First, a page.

BeanShell, Rhino and Java -- Performance Comparison
Author: Pankaj Kumar
Last Revision Date: 8/31/05, Publication Date: 8/28/05
8:00pm, 31 Aug 2005: JavaLobby listed my blog entry in their newsletter's "pick of the week"
section today, resulting in a fair amount of traffic. I also got a jython version of my program
from Jim Adrig, which I have ran on my box and updated the article with the observed numbers.
Jim's program used Java classes java.util.Random and java.util.Date (perhaps for a fair comparison)
and hence couldn't be run as a python program. I modified it to use python native modules
BTW, if you want me to include performance figures for your favorite scripting environment then just send me the bsort program for that environment.
I have been using BeanShell for exploratory programming and developing simple utilities for quite sometime. Lately, some of these utilities have become popular with my colleagues and are finding much wider use. Given the nature of these utilities, I never worried about their runtime execution speed, but this article on Java scripting reminded me that there are better alternatives available, at least with respect to raw execution speed. This got me thinking. Although most of my current programs are not performance sensitive, what I plan to write in next few months would perhaps benefit from a well performing execution environment.
This realization coincided with my frustration with BeanShell on a number of other, somewhat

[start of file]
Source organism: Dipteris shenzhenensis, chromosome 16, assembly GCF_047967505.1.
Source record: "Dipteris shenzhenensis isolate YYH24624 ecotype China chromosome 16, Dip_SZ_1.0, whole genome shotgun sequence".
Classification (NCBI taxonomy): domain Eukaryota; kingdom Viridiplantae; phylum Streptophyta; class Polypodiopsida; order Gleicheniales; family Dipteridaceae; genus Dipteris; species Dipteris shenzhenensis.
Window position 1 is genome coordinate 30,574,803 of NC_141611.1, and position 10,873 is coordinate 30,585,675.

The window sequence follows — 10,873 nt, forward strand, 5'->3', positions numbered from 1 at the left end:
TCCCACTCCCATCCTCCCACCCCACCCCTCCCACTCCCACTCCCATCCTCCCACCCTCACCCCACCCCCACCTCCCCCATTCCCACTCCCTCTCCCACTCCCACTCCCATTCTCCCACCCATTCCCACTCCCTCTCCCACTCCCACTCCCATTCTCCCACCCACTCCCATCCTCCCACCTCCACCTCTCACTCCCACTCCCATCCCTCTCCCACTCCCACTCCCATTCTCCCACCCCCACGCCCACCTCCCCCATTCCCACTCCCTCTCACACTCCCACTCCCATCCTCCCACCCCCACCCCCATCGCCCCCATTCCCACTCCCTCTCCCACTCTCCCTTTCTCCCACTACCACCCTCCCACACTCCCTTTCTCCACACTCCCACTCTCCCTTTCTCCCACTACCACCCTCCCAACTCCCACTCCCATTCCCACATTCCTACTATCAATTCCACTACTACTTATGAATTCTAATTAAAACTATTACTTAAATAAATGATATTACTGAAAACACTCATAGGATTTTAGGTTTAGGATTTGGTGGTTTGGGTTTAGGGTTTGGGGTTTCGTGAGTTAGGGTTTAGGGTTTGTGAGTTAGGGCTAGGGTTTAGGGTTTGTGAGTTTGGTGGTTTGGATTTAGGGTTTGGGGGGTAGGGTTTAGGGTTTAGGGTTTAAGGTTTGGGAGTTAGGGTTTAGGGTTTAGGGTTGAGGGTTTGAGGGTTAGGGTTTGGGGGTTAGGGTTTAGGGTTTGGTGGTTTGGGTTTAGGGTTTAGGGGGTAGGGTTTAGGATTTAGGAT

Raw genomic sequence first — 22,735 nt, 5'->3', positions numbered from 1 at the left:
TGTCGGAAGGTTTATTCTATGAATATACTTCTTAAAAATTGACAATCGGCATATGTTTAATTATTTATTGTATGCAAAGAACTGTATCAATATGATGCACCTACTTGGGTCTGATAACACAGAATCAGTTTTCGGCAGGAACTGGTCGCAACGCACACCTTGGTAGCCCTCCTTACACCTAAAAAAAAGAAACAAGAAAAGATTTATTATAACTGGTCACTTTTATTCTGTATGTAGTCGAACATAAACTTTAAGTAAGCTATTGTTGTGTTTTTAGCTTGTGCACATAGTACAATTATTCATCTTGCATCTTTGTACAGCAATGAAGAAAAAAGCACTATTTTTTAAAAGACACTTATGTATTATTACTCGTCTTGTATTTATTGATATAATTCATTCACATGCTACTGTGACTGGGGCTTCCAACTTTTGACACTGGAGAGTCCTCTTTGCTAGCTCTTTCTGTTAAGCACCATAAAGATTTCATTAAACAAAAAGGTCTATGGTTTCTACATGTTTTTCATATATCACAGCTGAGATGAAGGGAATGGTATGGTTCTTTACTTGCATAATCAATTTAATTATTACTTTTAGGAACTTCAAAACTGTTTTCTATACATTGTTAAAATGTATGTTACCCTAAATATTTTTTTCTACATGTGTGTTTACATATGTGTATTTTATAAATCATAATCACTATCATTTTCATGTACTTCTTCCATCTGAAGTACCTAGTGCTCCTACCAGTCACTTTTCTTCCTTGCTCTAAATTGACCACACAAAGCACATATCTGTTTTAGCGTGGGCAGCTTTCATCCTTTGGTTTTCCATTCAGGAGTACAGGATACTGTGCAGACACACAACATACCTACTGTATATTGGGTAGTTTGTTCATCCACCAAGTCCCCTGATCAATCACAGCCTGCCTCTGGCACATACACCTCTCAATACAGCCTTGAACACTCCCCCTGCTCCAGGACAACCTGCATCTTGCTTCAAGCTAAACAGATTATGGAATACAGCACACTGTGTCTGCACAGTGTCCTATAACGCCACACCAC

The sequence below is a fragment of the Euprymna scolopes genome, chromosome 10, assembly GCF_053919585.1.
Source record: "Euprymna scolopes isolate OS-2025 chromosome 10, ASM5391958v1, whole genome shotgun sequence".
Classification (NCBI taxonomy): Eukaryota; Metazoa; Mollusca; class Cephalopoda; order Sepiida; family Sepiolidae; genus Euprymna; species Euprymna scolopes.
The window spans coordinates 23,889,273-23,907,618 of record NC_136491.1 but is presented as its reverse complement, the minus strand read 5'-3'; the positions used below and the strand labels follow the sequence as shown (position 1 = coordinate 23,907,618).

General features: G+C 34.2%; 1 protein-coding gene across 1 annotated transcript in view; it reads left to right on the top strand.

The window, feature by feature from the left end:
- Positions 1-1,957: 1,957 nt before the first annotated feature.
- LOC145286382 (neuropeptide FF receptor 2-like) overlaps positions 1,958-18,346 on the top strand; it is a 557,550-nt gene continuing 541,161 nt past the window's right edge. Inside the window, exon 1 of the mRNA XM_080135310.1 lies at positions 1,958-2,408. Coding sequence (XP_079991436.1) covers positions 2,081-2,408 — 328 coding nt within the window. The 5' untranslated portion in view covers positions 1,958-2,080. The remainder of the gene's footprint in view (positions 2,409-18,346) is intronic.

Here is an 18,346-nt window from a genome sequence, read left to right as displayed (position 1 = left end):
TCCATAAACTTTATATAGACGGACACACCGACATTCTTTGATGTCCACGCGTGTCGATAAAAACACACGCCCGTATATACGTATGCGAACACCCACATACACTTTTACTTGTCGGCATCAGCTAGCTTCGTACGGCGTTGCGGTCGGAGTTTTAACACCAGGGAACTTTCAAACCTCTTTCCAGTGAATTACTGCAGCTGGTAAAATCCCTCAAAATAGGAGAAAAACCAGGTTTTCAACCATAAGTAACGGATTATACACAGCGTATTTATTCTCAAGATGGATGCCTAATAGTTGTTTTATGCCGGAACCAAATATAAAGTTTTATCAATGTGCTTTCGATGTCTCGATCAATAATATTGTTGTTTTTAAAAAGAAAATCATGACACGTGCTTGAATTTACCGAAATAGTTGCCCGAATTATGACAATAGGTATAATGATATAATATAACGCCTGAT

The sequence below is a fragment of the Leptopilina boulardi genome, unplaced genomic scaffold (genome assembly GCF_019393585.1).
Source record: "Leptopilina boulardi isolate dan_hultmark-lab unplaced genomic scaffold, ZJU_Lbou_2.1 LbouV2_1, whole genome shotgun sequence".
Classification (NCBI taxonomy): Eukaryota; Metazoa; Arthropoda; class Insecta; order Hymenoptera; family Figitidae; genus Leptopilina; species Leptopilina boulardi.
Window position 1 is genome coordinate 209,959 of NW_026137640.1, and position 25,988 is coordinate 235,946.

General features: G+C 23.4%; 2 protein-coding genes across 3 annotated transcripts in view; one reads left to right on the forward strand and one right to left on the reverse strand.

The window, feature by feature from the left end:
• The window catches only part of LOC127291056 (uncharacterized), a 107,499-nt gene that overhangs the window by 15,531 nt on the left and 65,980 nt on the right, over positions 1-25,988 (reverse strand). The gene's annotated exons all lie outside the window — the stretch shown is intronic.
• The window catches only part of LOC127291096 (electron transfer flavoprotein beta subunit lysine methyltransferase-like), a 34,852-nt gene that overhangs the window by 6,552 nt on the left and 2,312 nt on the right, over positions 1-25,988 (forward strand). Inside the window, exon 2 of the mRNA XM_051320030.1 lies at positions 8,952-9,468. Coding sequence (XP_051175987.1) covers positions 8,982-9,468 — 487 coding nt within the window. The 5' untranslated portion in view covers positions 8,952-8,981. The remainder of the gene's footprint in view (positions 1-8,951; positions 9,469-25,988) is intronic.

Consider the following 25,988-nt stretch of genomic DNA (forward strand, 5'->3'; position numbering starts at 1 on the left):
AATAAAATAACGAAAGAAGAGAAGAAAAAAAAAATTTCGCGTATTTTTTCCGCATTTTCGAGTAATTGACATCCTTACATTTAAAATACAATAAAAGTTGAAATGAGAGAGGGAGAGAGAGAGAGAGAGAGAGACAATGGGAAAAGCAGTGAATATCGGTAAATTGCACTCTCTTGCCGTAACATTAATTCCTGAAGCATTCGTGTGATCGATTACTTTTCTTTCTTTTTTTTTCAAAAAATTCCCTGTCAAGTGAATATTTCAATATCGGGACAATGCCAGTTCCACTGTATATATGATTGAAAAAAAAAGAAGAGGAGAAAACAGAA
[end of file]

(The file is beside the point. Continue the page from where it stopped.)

unrelated fronts: (a) not able to write
derivable scripted objects;
(b) not able to construct lists and hashes with a much more compact syntax ( basically, able to write
The above mentioned article on Java scripting talks about some performance tests, but these tests are not representative of the kind of programs that I write. My programs usually do a lot of string processing and random number generation. So I decided to compare Rhino and BeanShell with such a program.
This program generates a number of strings, places them in an array and then sorts them in-pace using
bubble sort. It has
two distinct phases: genration of 20 character long random strings and
arranging the strings in lexicographycally descending order using bubble sort algorithm. Execution
time is reported for both these phases, generation and sorting, separately. The number of strings
can be changed for a given run by changing a variable named
I wrote four versions of this program:
Note: You can download the source files by clicking on the above links. You will find the
Enough talk. Let us now look at the numbers.
These numbers are for elapsed time in milli seconds for string generation and bubble sort, shown separately, my Windows XP machine with 2.93 MHz Pentium 4, 512 MB RAM, JDK 1.5.0, BeanShell-2.0b2 and Rhino-1.6R1.
For those who don't like looking at raw numbers, here are my conclusions:
The performance advantage of Rhino alone may not sufficient for me to switch, for most of my programs spend less than 10 percent of the total execution time running BeanShell scripts (rest is spent running Java byte code from existing class libraries), but it certainly is going to be a factor.
© 2005 by Pankaj Kumar. All Rights Reserved. You may use the content of this article, including the source code, in your programs and documentation. In general, you do not need to contact me for permission unless you are reproducing a significant portion of the article or code for commercial purposes. For example, writing a program that uses the code for personal or company use does not require permission. Republishing this article, even with proper attribution, does require permission. Similarly, incorporating the code in a program that you sell for profit requires permission.
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